For radio, the ARD must fulfil the individual requirements of approximately 40 different ARD stations who will have interviews and reports schedules that all differ from one station to another. Consequently, each station was provided with a ten-minute time slot during the papal visit, with the broadcast centre connecting the appropriate live signal with its corresponding return feed.
With SWR’s broadcast centre acting as the contact address and hub for all ARD divisions, as well as for the other production locations involved, the sheer number of requests from various broadcasters, and the correct switching of corresponding return feeds presented the greatest challenge. Thus it was essential that an up-to-date schedule, including any potential changes, was available at all times. Links to the OB vans, according to this schedule, had to be prepared in advance.
With the editors creating their contributions in the broadcast centre, each editor had to have direct access to many different audio sources. To ensure this, workspaces were equipped with Lawo KS-16 modules. A panel with additional keys designed specifically for use with Lawo components, the BR version of the KS-16 offers 16 keys and two VCA controllers for level and panning. During the papal visit, it was also used as a router, allowing to choose any desired source in real time, such as the international feed or a report.
Additionally, up to 16 stereo signals were recorded and saved in the broadcast centre using a DigaSystem unit. The routing of internal and external sources was facilitated using the Lawo hardware’s matrix function. Similar to SWR’s broadcast of the papal visit, atmos sound was provided by ZDF or N-TV; the mix was primarily created in the broadcast centre, following a similar procedure to that used during the FIFA Women’s World Cup.
Crystal Clear Audio
The edit suite featured an eight-fader Lawo crystal as the production console, a self-op workspace, and a commentator’s workplace for the exclusive feed. The second crystal was the heart of the broadcast centre, equipped with two faders for the programme feed (atmos and announcer), two faders for commentary, and four faders for recording, pre-listening, and the production of broadcast segments. The crystal console provides those specifications that make it the ideal solution for such tasks.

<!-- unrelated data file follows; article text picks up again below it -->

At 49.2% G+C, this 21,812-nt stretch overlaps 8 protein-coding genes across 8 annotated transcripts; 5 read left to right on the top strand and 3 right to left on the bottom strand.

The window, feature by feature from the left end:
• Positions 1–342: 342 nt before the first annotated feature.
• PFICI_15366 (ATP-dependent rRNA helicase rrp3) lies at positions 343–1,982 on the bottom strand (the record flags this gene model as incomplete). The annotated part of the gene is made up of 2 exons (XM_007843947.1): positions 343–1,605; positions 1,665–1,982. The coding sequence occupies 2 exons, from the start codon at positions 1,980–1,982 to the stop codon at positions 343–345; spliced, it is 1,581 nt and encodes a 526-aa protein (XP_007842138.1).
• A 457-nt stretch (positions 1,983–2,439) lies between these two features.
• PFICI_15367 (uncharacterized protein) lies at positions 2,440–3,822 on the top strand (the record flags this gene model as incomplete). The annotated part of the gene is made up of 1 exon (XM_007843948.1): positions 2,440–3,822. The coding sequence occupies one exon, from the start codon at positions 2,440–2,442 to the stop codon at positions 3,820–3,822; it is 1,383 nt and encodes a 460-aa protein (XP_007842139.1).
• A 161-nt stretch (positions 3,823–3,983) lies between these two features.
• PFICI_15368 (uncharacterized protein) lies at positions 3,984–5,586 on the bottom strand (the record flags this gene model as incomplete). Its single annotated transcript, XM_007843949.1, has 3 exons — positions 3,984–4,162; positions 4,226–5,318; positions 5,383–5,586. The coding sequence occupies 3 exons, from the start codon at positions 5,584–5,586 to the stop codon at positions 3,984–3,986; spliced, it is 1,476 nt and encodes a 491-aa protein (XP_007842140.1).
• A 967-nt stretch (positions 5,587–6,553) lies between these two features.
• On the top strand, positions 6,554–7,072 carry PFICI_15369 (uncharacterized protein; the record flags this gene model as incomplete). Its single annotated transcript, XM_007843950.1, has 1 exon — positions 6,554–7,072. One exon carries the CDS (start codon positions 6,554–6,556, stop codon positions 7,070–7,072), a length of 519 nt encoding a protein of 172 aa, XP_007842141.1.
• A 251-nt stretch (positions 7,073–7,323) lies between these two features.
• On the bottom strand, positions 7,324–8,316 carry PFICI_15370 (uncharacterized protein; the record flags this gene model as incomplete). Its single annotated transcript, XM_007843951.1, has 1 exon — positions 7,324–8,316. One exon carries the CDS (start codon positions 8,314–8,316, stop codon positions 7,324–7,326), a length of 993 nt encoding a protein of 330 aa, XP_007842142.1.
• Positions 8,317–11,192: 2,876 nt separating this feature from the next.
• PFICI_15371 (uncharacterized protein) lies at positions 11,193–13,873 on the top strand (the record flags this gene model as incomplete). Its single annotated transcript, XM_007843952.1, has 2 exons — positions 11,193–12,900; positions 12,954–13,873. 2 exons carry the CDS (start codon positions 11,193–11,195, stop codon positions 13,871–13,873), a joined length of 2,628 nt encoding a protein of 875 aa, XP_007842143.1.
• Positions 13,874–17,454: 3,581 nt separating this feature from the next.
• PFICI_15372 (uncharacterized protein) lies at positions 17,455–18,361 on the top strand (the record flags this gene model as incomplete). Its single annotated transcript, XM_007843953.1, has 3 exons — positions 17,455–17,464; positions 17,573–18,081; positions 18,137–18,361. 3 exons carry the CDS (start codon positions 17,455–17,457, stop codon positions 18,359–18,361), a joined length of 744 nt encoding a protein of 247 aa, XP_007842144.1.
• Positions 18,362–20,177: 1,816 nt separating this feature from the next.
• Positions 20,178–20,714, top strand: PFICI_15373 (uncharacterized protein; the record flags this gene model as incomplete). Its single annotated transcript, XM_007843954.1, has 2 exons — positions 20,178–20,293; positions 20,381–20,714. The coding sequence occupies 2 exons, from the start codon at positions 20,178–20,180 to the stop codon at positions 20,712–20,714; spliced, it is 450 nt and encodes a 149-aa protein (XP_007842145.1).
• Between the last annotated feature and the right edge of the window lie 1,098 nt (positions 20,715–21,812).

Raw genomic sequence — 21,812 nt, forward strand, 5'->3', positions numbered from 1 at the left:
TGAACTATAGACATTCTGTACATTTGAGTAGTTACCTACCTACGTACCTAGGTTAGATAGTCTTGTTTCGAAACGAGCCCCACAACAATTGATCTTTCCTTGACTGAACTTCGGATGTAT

The identification code of each respective feed could be switched at the push of a button. A two channel monitoring control allowed switching from stereo to mono to supply the left and right speakers of the main monitoring system with separate signals. “For this production, we were basically looking for a freely programmable playout console with routing capabilities. I think that all Lawo products of any size offer this feature, but of course the crystal holds a key advantage over the mc² series or the Nova products when it comes to logistics, ie. its small size,” explained Sascha Schwoll, sound engineer for SWR, when asked why the crystal was chosen for this production.
He added that the crystal consoles also allow complete function chains to be activated at the push of a button, for example, changing a source input without altering any other parameters. “The central programming of macros via TCP/IP with the configuration software and Boolean algebra is always quickly and easily done, and allows a variety of functions to be adjusted individually for every end user,” continued Schwoll. “Moreover, the colour coding of keys and the large, freely definable graphic representation of all DSP parameters via the VisTool screen, ensure a clear overview at all times.”
SWR has currently up to six KS-16 modules at its disposal. These are used as a monitor matrix, a router, GPI/O control, and talkback or signal display.
Simultaneously pressing the source and the destination keys in the editing workplace, for example, switches a feed through the AND function, while the OR function can be used to revise other switching actions. The text-priority function allows the creation of dynamic labelling to display the active switching on a key.
Sound engineer Sascha Schwoll concludes with an explanation of the equipment selected for this task: “The most important factor in the choice of technology is its actual application during a project. For the papal visit, the OB vans provided us, most of the time, with feeds in which the audio had already been pre-processed. In that situation, the ability to process signals easily is, while still important, not our priority. However, functionality as a router is much more important. This requirement is fulfilled by the entire range of Lawo consoles, including both the smallest and most extensive solutions.”